In his motion, appellant seeks to correct the sentence imposed on Count One of the Indictment on the theory that in fact but one offense was charged or embodied in the two counts of the Indictment and hence the sentences imposed exceeded the maximum penalty of twenty years fixed by the statute, Section 1951, Title 18, United States Code.
In seeking reversal of the order denying his motion, appellant contends that the court erred in overruling his motion to correct the sentence imposed on him on July 19, 1954 because: (1) Congress, in enacting the Hobbs Act, Section 1951, Title 18 United States Code, did not intend that a person be subject to cumulative penalties for the obstruction of commerce by extortion and conspiracy so to do; (2) the sentence under Count One should be corrected; (3) the remedy under Rule 35, Federal Rules of Criminal Procedure, Title 18 United States Code, or in the alternative under Section 2255, Title 28 United States Code, is the correct remedy; and (4) appellant is not barred by res judicata from seeking to correct an illegal sentence.
It is the contention of appellant that Count One, which charges a conspiracy to obstruct and delay interstate commerce by extortion, and Count Two, which charges actually obstructing and delaying interstate commerce by extortion, constitute but one offense, the maximum penalty for which, fixed by the so-called Hobbs Act, was twenty years. The question presented is whether the Indictment, though containing two counts, in fact stated but one offense.
When an accused is charged with conspiracy to commit a federal offense in one count and then in a second count is charged with the commission of the substantive offense which is the object of the conspiracy, the Indictment states two offenses, each of which is punishable. Pinkerton v. United States, 328 U.S. 640, 66 S. Ct. 1180, 90 L. Ed. 1489; United States v. Rabinowich, 238 U.S. 78, 35 S. Ct. 682, 59 L. Ed. 1211; Scott v. United States, 10 Cir., 115 F.2d 137; Hulahan v. United States, 8 Cir., 214 F.2d 441; Chew v. United States, 8 Cir., 9 F.2d 348; Brown v. United States, 8 Cir., 167 F.2d 772. Answering an argument that a count in an indictment charging the conspiracy to commit an offense and a separate count charging the commission of the offense constituted but one offense, the Supreme Court in Pinkerton v. United States, supra, said, inter alia:
"Nor can we accept the proposition that the substantive offenses were merged in the conspiracy. * * The common law rule that the substantive offense, if a felony, was merged in the conspiracy, has little vitality in this country. It has been long and consistently recognized by the Court that the commission of the substantive offense and a conspiracy to commit it are separate and distinct offenses." [328 U.S. 640, 66 S. Ct. 1182.]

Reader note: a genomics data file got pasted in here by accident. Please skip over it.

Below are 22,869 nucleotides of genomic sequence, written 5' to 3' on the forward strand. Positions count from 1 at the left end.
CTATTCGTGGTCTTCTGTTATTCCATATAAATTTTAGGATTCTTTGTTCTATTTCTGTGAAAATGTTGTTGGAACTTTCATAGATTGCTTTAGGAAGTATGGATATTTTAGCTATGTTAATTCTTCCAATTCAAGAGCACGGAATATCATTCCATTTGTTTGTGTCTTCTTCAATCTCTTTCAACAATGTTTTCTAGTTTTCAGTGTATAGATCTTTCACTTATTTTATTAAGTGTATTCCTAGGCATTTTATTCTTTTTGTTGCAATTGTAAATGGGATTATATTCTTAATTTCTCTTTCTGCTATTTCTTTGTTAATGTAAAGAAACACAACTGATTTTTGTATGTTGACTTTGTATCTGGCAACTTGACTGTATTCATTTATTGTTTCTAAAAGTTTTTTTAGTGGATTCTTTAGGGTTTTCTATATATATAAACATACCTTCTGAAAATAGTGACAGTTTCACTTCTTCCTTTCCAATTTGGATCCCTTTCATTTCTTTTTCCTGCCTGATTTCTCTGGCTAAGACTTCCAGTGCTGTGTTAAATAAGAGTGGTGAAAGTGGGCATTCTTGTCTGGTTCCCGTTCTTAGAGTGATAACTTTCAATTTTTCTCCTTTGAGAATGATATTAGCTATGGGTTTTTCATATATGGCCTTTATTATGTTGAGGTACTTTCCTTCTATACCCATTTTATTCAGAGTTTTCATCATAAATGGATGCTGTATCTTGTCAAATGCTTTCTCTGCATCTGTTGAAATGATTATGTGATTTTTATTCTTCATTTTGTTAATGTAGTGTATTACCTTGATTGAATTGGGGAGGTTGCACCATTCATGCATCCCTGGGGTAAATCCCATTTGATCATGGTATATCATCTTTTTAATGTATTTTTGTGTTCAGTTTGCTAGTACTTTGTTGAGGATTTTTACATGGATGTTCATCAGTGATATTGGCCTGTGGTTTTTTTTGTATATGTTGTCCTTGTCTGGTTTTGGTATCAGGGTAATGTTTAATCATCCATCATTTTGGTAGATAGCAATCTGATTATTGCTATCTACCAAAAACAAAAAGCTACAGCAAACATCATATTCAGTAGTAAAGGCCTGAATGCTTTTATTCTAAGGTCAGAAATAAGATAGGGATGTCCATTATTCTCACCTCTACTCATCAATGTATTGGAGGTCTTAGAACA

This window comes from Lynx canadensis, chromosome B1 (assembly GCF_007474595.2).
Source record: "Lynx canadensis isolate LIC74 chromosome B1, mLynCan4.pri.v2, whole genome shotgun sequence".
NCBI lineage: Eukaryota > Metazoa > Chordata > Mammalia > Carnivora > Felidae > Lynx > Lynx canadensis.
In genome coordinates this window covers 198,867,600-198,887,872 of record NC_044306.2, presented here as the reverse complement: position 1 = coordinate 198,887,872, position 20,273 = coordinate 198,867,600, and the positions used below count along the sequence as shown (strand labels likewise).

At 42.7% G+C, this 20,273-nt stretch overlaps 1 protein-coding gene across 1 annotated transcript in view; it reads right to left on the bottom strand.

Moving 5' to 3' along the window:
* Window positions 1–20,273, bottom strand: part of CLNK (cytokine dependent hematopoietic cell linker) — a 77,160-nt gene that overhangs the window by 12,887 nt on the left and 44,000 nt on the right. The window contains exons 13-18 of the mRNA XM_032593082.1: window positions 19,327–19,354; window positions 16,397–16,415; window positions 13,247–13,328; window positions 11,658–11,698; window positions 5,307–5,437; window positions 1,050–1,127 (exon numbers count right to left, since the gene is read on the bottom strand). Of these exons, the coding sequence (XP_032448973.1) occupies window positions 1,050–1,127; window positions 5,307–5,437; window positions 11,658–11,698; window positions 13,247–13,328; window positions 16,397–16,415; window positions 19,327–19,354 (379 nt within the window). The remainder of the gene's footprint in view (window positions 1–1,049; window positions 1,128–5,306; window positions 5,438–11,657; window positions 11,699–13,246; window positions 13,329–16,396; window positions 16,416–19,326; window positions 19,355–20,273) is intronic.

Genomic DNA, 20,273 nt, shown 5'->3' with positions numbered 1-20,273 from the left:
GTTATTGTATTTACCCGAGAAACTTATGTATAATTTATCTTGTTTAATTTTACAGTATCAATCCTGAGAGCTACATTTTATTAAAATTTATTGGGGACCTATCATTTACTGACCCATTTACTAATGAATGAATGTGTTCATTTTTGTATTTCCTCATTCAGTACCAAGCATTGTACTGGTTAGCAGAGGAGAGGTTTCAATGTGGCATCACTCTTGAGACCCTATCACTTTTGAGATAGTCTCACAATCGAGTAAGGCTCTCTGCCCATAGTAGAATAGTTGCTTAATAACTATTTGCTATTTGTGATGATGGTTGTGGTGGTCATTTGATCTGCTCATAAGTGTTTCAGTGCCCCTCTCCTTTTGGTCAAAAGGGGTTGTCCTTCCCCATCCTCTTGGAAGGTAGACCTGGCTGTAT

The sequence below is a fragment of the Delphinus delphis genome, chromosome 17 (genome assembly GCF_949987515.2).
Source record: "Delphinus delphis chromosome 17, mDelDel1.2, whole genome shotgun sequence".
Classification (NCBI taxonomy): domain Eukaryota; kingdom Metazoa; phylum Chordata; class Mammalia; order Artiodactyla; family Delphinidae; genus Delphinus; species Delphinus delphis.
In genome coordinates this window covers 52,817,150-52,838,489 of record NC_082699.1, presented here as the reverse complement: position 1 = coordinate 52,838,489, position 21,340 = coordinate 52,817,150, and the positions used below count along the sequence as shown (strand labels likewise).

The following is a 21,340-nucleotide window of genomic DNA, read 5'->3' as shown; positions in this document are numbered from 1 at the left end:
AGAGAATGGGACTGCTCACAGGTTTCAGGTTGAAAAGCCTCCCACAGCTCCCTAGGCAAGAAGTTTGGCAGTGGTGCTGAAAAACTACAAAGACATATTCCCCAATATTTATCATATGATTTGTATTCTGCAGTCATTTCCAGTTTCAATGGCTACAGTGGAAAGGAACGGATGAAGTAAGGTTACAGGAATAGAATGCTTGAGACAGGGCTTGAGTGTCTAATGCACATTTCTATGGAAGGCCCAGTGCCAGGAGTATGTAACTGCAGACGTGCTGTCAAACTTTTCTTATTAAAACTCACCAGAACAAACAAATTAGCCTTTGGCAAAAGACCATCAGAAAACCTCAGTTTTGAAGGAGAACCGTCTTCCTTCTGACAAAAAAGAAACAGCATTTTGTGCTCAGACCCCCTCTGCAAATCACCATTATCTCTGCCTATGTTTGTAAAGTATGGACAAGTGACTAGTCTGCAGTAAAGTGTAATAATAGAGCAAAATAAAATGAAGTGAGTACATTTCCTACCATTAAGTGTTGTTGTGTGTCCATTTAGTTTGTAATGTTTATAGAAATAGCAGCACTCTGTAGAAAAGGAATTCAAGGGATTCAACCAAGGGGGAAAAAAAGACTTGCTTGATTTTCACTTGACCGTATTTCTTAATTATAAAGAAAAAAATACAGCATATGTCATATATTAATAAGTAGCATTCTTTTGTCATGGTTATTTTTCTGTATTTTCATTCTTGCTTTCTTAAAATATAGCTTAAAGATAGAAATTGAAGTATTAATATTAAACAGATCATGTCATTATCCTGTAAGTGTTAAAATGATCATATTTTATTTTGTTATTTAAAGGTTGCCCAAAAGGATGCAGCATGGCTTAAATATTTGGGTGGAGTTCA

In Brown v. United States, supra, it was contended, as in this case, that a count in the indictment charging a conspiracy to commit an offense and a separate count charging commission of the offense charged but one offense, punishable as such. In the course of the opinion, referring to this contention, we said:
"Except in some very limited types of situations (none of which is here involved), the commission of a substantive offense and a conspiracy to commit it are distinct crimes and may be separately charged and punished. Pinkerton v. United States, 328 U.S. 640, 643, 644, 66 S. Ct. 1180, 1182, 90 L. Ed. 1489; American Tobacco Co. v. United States, 328 U.S. 781, 787-789, 66 S. Ct. 1125, 1128, 1129, 90 L. Ed. 1575. And the substantive offense may be charged and punished as a distinct crime, even though the conspiracy charge also sets out the facts involved in the substantive offense as an overt act of the conspiracy. United States v. Bayer, 331 U.S. 532, 542, 543, 67 S. Ct. 1394, 1399, 91 L. Ed. 1654." [8 Cir., 167 F.2d 774.]
The same principle is announced in Scott v. United States, supra, as follows:
"Although the indictment was not attacked in the trial court by demurrer or motion to quash, the contention is advanced here that it was fatally defective in that appellant and five others were charged in one count with the crime of conspiracy to commit perjury, and appellant alone was charged in the other count with the substantive offense of perjury. It is urged that this constitutes an improper joinder of charges. It is well settled that a conspiracy to commit a crime and the substantive crime of which the conspiracy is the object may be laid as separate counts in a single indictment, and that sentence may be imposed upon each count." [10 Cir., 115 F.2d 138.]